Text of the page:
A frank review of our Being Humam performance in June 2021, by Garth Meyer…
I was seeing a concert after two years. Auriol Hays stepped on stage as the voice over from the movie Call me by Your Name played. It was as if her intent was to heal us and tell us it was okay. One of the songs interwoven into her own song was Shapeshifters followed by by the Cranberries singing Zombie. Auriol kept intensely repeating the lyric “It’s all in our heads”. It is all in our heads – the fear, the anxiety and the not knowing. I have never seen the subtext of songs so clearly demonstrated to me; I have never listened to every word and understood the political undertone of the narration.
Miss Hays was visceral, truly astonishing and a hybrid amalgamation of style. She lit a fire in me through her performance. I asked Auriol if it was a political act. She said it was not a political performance. Maybe the word political is in a charged space, but is not art a political act in itself? The performance includes songs from singers that all suffered for their ideologies and suffered for their gender and race.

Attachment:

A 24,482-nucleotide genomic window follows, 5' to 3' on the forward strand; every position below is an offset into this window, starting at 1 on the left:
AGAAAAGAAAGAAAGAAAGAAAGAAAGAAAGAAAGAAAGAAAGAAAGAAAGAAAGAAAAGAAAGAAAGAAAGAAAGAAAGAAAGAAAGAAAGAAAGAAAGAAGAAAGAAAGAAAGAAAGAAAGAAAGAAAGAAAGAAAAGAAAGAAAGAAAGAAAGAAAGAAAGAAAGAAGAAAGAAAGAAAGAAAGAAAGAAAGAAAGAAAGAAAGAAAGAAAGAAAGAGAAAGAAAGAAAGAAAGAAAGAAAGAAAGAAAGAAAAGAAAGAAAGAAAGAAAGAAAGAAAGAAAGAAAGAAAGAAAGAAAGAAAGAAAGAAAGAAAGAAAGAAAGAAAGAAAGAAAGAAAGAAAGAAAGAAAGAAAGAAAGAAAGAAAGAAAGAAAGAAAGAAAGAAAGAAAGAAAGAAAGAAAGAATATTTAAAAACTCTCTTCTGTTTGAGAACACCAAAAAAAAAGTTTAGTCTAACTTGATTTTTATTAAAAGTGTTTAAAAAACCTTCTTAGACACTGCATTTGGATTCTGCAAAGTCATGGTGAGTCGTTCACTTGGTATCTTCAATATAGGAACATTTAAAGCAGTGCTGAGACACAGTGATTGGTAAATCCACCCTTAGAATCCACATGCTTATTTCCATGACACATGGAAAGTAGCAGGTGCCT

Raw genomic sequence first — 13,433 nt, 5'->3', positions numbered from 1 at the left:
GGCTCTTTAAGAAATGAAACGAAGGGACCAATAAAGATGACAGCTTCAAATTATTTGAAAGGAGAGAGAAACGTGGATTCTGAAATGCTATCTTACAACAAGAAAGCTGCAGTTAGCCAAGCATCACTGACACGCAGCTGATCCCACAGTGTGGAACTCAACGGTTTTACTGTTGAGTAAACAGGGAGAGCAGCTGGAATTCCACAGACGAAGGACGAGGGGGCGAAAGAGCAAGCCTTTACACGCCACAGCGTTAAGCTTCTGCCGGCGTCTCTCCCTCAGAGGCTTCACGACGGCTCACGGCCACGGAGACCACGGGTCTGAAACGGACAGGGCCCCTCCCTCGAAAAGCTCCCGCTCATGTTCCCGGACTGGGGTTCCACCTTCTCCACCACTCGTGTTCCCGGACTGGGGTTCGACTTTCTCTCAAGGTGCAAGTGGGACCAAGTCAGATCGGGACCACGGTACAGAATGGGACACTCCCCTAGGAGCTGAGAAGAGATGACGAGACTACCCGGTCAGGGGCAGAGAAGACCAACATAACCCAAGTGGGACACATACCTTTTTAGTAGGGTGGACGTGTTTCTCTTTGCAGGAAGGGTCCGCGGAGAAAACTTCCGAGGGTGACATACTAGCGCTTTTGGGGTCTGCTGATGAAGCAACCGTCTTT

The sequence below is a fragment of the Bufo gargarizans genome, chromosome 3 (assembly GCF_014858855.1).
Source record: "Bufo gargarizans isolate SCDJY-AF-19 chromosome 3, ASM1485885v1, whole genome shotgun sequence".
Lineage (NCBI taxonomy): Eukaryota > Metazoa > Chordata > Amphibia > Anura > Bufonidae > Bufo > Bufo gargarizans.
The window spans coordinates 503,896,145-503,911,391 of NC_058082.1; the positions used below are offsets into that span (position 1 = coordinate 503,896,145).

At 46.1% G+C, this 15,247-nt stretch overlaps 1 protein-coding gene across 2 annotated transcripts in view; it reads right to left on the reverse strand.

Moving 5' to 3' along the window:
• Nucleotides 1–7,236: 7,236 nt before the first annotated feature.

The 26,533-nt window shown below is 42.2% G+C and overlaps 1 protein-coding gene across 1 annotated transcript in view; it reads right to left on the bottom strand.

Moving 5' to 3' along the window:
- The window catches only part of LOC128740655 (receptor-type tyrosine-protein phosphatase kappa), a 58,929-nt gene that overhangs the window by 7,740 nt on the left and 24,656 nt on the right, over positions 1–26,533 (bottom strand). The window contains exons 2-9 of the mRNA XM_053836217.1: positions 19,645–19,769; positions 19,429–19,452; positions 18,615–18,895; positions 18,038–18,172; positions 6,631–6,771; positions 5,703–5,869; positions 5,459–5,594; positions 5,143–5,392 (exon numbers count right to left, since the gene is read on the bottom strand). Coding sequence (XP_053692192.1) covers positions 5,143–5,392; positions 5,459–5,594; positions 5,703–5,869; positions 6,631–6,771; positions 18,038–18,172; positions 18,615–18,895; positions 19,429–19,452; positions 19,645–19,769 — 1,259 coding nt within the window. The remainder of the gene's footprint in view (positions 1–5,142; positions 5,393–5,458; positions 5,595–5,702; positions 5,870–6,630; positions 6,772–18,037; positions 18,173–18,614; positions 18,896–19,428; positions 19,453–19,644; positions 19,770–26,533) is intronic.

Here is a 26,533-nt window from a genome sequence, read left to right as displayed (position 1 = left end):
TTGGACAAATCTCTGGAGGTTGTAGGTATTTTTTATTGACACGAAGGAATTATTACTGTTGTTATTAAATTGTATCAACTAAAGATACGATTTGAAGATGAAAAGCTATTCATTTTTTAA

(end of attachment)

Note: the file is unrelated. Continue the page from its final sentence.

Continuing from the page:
Auriol’s performance merged four of her original songs seamlessly between voice overs from great films and songs from some of the greatest female struggle singers. Something blues, something black, something white, something coloured – she is an acid jazz singer. A hybrid of style and talent created by a global mixture of culture.
For art is a political act that lies in the liminal spaces and does not poetry and music sit at the highest wrung. A gritty raw, outrageous vocal performance that screamed at the outrage of gender, race and queer subjugation by hierarchal powers.